Graphic video shows 7 shots fired without warning, killing deputy

Thursday is day 2 of preliminary hearing for Meagan Grunwald

Published: Wednesday, April 16 2014 1:50 p.m. MDT

Meagan Grunwald listens to testimony during her preliminary hearing in Judge Darold McDade's courtroom in Provo, Wednesday, April 16, 2014.

Al Hartmann

PROVO — The video is violent and disturbing, both in sight and sound.

Graphic footage from the dashboard camera of Utah County Sheriff's Sgt. Cory Wride's patrol vehicle that recorded his final moments on the day he was shot and killed was publicly shown for the first time Wednesday in 4th District Court.

The quick shots — seven of them — can be heard striking the hood of Wride's patrol car and breaking through the windshield as the suspects are seen driving away.

A sound is heard after the shots are fired, possibly Wride's last gasp, testified Sgt. Scott Finch with the Utah County Attorney's Office Bureau of Investigations.

Six dash cam videos from officers highlighted the first day of a scheduled three-day preliminary hearing for Meagan Grunwald, a 17-year-old Draper girl charged in adult court with 10 felonies and two misdemeanors for her alleged role in Wride's killing.

The collection of videos outlined the 50-mile deadly crime spree Grunwald and her boyfriend, Jose Angel Garcia-Juaregui, 27, allegedly committed on Jan. 30 through two Utah counties. The spree left Wride dead, another deputy critically injured when he was shot in the head, a mother and her 3-old son on the side of the road after being carjacked at gunpoint, multiple wrecked vehicles along the freeway, and more than a half-dozen people traumatized from being fired upon.

Garcia-Juaregui was shot in the head by pursuing police officers at the end of the chase and died the next day.

Grunwald, who police say was the getaway driver for most of the events, is charged with aggravated murder, two counts of felony discharge of a firearm with serious bodily injury, two counts of attempted aggravated murder, and aggravated robbery, all first-degree felonies, among other charges.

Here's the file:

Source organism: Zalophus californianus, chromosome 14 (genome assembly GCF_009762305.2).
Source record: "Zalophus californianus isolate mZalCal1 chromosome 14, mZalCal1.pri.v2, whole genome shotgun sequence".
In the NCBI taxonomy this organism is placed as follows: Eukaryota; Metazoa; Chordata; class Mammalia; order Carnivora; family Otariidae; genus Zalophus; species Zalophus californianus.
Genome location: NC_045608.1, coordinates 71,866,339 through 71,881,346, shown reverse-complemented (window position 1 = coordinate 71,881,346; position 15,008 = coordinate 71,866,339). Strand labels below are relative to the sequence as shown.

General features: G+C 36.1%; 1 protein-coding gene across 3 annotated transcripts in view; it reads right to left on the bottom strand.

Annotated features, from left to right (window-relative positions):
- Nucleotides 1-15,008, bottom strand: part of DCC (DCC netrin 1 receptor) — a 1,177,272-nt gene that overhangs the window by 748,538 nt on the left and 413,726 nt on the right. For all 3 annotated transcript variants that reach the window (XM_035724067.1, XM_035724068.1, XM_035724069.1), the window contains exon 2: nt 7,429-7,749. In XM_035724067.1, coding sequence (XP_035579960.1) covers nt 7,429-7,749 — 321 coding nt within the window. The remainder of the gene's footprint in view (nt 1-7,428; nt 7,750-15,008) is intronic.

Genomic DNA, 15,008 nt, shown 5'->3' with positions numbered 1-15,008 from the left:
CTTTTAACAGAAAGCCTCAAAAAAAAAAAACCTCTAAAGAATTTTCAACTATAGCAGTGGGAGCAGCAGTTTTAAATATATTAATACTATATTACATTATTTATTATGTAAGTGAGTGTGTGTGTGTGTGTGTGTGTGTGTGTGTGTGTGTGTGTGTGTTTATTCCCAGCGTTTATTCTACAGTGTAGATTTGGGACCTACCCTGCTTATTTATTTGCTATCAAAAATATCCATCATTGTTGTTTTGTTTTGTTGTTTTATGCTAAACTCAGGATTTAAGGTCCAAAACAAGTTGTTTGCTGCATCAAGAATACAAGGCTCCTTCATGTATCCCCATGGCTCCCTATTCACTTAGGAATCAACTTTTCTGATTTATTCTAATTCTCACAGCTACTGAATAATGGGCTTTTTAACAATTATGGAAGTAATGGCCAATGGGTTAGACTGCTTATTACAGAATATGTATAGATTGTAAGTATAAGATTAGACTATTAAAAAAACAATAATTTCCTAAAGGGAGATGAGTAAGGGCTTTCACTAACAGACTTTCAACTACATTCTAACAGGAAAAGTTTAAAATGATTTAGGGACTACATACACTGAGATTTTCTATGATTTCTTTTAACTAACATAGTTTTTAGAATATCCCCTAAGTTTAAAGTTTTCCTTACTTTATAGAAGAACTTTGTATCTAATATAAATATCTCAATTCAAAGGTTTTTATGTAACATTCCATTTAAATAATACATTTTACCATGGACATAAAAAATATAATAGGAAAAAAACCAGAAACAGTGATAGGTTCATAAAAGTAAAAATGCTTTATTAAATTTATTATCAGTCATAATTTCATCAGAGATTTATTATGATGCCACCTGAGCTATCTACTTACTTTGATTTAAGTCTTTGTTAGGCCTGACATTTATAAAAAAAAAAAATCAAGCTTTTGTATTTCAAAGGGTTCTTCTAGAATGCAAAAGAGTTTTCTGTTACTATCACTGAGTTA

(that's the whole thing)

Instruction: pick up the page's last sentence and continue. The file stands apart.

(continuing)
During cross-examination Wednesday, defense attorney Dean Zabriskie got several officers to concede that the one thing they couldn't see throughout the ordeal was what was happening inside the suspects' fleeing vehicles. He suggested that his client was victimized by Garcia-Juaregui and was not a willing participant in the shootings.

"That is exactly what we're trying to bring out. We have a 17-year-old girl — admittedly they had a close relationship — who's now locked in a truck with a lunatic shooting everything and everywhere he can," Zabriske said after the hearing. "The fact is we look at her as a victim. I don't want anyone here to think we condone what happened. A brave young man is now dead. Another one was horribly wounded. We feel very bad about that. What we're trying to prove, though, is that she didn't have anything to do with that."

But prosecutors contend Grunwald was a willing participant who had multiple chances to run away from her armed boyfriend, but didn't. What's unique about this case, according to deputy Utah County attorney Sam Pead, is the abundance of dash cam video supporting the state's case.

"Certainly it's one of those circumstances where we would say actions speak louder than words," he said. "It does give us an objective picture of what was going on. It also verifies it beyond any doubt."

Grunwald's hands and feet were shackled as she sat next to her attorneys Wednesday and listened to the proceedings. It appeared that she did not look at the video screen when the dash cam from Wride's vehicle was played in court.

"She did once. Then she asked if it would be all right if she could just look down. We told her, 'Sooner or later you're going to have to look at it,' so she looked back up," Zabriske said.

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